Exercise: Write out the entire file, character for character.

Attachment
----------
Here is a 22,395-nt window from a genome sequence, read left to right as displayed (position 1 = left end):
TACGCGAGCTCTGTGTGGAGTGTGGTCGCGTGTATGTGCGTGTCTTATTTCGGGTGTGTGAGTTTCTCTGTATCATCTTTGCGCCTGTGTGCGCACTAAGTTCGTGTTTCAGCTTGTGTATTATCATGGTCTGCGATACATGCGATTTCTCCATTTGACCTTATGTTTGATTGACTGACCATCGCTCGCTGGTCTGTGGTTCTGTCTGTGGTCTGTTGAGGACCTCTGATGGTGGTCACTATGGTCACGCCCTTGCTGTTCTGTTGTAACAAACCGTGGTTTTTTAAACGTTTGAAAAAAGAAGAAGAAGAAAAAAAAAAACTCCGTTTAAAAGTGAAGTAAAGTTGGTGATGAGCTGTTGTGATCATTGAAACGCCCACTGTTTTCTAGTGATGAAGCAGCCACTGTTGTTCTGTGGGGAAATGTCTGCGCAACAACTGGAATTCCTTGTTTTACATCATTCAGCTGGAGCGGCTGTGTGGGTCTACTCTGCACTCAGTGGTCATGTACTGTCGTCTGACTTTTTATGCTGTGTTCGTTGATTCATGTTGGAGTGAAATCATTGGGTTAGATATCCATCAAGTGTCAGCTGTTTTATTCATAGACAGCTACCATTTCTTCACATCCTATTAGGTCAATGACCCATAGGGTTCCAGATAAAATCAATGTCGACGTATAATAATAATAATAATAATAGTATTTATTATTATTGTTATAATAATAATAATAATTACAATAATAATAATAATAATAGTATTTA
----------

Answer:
Here is a 22,395-nt window from a genome sequence, read left to right as displayed (position 1 = left end):
TACGCGAGCTCTGTGTGGAGTGTGGTCGCGTGTATGTGCGTGTCTTATTTCGGGTGTGTGAGTTTCTCTGTATCATCTTTGCGCCTGTGTGCGCACTAAGTTCGTGTTTCAGCTTGTGTATTATCATGGTCTGCGATACATGCGATTTCTCCATTTGACCTTATGTTTGATTGACTGACCATCGCTCGCTGGTCTGTGGTTCTGTCTGTGGTCTGTTGAGGACCTCTGATGGTGGTCACTATGGTCACGCCCTTGCTGTTCTGTTGTAACAAACCGTGGTTTTTTAAACGTTTGAAAAAAGAAGAAGAAGAAAAAAAAAAACTCCGTTTAAAAGTGAAGTAAAGTTGGTGATGAGCTGTTGTGATCATTGAAACGCCCACTGTTTTCTAGTGATGAAGCAGCCACTGTTGTTCTGTGGGGAAATGTCTGCGCAACAACTGGAATTCCTTGTTTTACATCATTCAGCTGGAGCGGCTGTGTGGGTCTACTCTGCACTCAGTGGTCATGTACTGTCGTCTGACTTTTTATGCTGTGTTCGTTGATTCATGTTGGAGTGAAATCATTGGGTTAGATATCCATCAAGTGTCAGCTGTTTTATTCATAGACAGCTACCATTTCTTCACATCCTATTAGGTCAATGACCCATAGGGTTCCAGATAAAATCAATGTCGACGTATAATAATAATAATAATAATAGTATTTATTATTATTGTTATAATAATAATAATAATTACAATAATAATAATAATAATAGTATTTA